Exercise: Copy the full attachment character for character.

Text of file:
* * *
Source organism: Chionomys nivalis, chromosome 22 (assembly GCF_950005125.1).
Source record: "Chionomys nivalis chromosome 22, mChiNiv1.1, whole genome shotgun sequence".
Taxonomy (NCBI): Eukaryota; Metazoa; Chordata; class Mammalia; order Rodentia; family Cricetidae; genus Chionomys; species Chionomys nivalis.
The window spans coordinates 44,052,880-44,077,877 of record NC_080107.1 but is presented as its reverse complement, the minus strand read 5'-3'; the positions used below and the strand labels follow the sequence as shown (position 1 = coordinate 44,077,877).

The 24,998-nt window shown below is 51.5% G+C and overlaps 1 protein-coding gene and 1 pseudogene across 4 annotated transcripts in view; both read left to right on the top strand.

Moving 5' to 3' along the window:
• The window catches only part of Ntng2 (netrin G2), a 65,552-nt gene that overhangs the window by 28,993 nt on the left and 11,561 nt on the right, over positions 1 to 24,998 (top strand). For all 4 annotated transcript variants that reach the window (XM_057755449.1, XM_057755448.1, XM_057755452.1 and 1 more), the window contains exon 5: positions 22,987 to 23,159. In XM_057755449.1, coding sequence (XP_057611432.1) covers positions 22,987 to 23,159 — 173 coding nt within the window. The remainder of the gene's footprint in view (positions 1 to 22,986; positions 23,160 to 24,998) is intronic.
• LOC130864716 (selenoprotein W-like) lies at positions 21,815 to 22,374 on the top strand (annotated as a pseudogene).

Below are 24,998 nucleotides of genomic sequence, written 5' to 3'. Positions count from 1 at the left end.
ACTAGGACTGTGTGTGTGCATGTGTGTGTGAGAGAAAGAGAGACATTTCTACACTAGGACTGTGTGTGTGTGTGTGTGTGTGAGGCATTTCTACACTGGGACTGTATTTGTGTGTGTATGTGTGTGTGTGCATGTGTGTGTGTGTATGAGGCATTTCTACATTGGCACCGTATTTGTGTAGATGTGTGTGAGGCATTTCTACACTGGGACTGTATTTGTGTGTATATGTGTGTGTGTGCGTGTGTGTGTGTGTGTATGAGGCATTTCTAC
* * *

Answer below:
Source organism: Chionomys nivalis, chromosome 22 (assembly GCF_950005125.1).
Source record: "Chionomys nivalis chromosome 22, mChiNiv1.1, whole genome shotgun sequence".
Taxonomy (NCBI): Eukaryota; Metazoa; Chordata; class Mammalia; order Rodentia; family Cricetidae; genus Chionomys; species Chionomys nivalis.
The window spans coordinates 44,052,880-44,077,877 of record NC_080107.1 but is presented as its reverse complement, the minus strand read 5'-3'; the positions used below and the strand labels follow the sequence as shown (position 1 = coordinate 44,077,877).

The 24,998-nt window shown below is 51.5% G+C and overlaps 1 protein-coding gene and 1 pseudogene across 4 annotated transcripts in view; both read left to right on the top strand.

Moving 5' to 3' along the window:
• The window catches only part of Ntng2 (netrin G2), a 65,552-nt gene that overhangs the window by 28,993 nt on the left and 11,561 nt on the right, over positions 1 to 24,998 (top strand). For all 4 annotated transcript variants that reach the window (XM_057755449.1, XM_057755448.1, XM_057755452.1 and 1 more), the window contains exon 5: positions 22,987 to 23,159. In XM_057755449.1, coding sequence (XP_057611432.1) covers positions 22,987 to 23,159 — 173 coding nt within the window. The remainder of the gene's footprint in view (positions 1 to 22,986; positions 23,160 to 24,998) is intronic.
• LOC130864716 (selenoprotein W-like) lies at positions 21,815 to 22,374 on the top strand (annotated as a pseudogene).

Below are 24,998 nucleotides of genomic sequence, written 5' to 3'. Positions count from 1 at the left end.
ACTAGGACTGTGTGTGTGCATGTGTGTGTGAGAGAAAGAGAGACATTTCTACACTAGGACTGTGTGTGTGTGTGTGTGTGTGAGGCATTTCTACACTGGGACTGTATTTGTGTGTGTATGTGTGTGTGTGCATGTGTGTGTGTGTATGAGGCATTTCTACATTGGCACCGTATTTGTGTAGATGTGTGTGAGGCATTTCTACACTGGGACTGTATTTGTGTGTATATGTGTGTGTGTGCGTGTGTGTGTGTGTGTATGAGGCATTTCTAC